USS Kearsarge - General:
- Nation: United States
- Builder: Portsmouth Navy Yard
- Laid Down: 1861
- Launched: September 11, 1861
- Commissioned: January 24, 1862
- Fate: Ran aground on Roncador Cay, February 2, 1894
USS Kearsarge - Specifications:
- Type: Mohican-class screw-sloop
- Displacement: 1,550 tons
- Length: 201 ft., 3 in.
- Beam: 33 ft., 8 in.
- Draft: 14 ft., 3 in.
- Complement: 163
- Power Plant: 1 screw, 2 horizontal back-acting engines (54” x 2’6”), 2 boilers
- Speed: 11 knots
USS Kearsarge - Armament:
- 2 x XI-inch Dahlgren smoothbores
- 4 x 32-pdr guns
- 1 x 30-pdr Parrott Rifle
USS Kearsarge - Operational History:
Named for New Hampshire's Mount Kearsarge, USS Kearsarge was launched at the Portsmouth Navy Yard on September 11, 1861. A screw-sloop of the Mohican-class, Kearsarge possessed a steam engine as well as sails. Through the fall, work continued on completing the vessel as it was desperately needed for use in the Civil War. Commissioned on January 24, 1862, with Captain Charles W. Pickering in command, Kearsarge departed port twelve days later with orders to proceed across the Atlantic to Gibraltar to aid in the blockade of the Confederate raider CSS Sumter.
Upon arriving, Kearsarge found Sumter largely inactive and took turns watching the raider with other Union ships. In November 1862, Kearsarge sailed for Cadiz, Spain where it underwent major engine repairs until March 1863. Returning to sea, Kearsarge sailed for the Azores with orders to search for the new Confederate raider CSS Alabama. Steaming into Fayal, the ship found its new commanding officer, Captain John A. Winslow, waiting on shore. Replacing Pickering, Winslow and Kearsarge patrolled the Azores for Alabama, until shifting to European waters that fall.
While at Ferrol, Spain, Winslow learned that the raider CSS Florida was in port at Brest, France. Sailing north, Kearsarge found Florida undergoing an overhaul. Keeping tabs on the Confederate through diplomatic channels, Winslow sailed along the European coast investigating rumors of other Confederate ships in the area. In January 1864, Kearsarge returned to Cadiz for repairs and supplies. While the ship was in port, it was learned that Florida had escaped back to sea. Departing Cadiz, Kearsarge sailed north to Calais to look for the new raider CSS Rappahannock.
On June 12, 1864, while at anchor in the Scheldt, off Vlissingen, Winslow received a telegram informing him that Alabama had recently arrived at Cherbourg. The most notorious of the Confederate raiders, Alabama, commanded by Captain Raphael Semmes, had burned approximately $6,000,000 worth of Union shipping in the previous two years. Rapidly steaming southwest, Kearsarge arrived off of Cherbourg two days later. Careful to respect French territorial waters, Winslow began patrolling outside of the harbor and prepared Kearsarge for battle by tricing chain cable over the vital areas of the ship's sides.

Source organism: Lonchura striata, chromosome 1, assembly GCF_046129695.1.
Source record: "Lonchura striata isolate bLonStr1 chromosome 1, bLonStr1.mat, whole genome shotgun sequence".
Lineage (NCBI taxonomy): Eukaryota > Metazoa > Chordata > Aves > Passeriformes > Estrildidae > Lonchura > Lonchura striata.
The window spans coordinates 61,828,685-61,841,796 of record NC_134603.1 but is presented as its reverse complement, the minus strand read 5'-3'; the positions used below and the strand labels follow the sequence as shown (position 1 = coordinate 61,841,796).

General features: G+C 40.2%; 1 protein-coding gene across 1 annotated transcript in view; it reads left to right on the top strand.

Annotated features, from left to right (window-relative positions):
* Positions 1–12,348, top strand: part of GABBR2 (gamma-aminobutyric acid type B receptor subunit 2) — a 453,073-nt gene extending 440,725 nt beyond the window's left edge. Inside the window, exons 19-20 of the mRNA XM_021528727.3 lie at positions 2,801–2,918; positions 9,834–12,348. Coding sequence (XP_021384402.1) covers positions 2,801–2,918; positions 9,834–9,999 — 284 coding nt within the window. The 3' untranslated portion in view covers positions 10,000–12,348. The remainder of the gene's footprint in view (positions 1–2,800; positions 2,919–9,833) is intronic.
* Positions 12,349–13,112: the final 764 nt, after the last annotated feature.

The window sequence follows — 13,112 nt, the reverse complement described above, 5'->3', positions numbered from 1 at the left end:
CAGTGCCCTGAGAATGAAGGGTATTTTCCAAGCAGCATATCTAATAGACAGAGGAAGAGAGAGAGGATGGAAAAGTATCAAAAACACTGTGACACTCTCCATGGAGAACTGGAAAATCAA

On June 19, after having his requests to overhaul his ship denied by French officials, Semmes departed Cherbourg and prepared to battle Kearsarge. Worn from its long cruise and with its store of powder deteriorated, Alabama entered the fight at a disadvantage. As the two ships neared, Semmes opened fire first, while Winslow held Kearsarge's guns until the vessels were only 1,000 yards apart. As the battle continued, both ships sailed on circular courses seeking to gain an advantage over the other.
Following its famous battle, Kearsarge remained in European waters searching for CSS Florida until returning to Boston for repairs. Decommissioned on November 26, 1864, Kearsarge remained in yard until the following April when it was re-commissioned and sent to Spain to intercept the raider CSS Stonewall. The Confederate vessel managed to elude Union patrols and ultimately surrendered to Spanish authorities at Havana, Cuba.
After the war, Kearsarge was transferred to the Pacific where it saw extensive duty off the west coast of South America and Polynesia before being decommissioned at Mare Island Navy Yard on October 11, 1870. Returned to service three years later, Kearsarge sailed for Japan and a tour on the Asiatic Station. Sailing back into the Atlantic in 1878, Kearsarge spent the next seven years protecting American interests in Europe, the Mediterranean, and the Caribbean. Commissioned for the last time in 1888, Kearsarge was assigned to the Caribbean. On January 30, 1894, the ship departed Haiti and sailed for Bluefields, Nicaragua. Three days later, on February 2, Kearsarge ran aground on Roncador Cay off the Nicaraguan coast. Recognizing the ship's significance, Congress authorized $45,000 to raise the ship and tow it home, however the salvagers found that this could not be done and the vessel was declared a loss.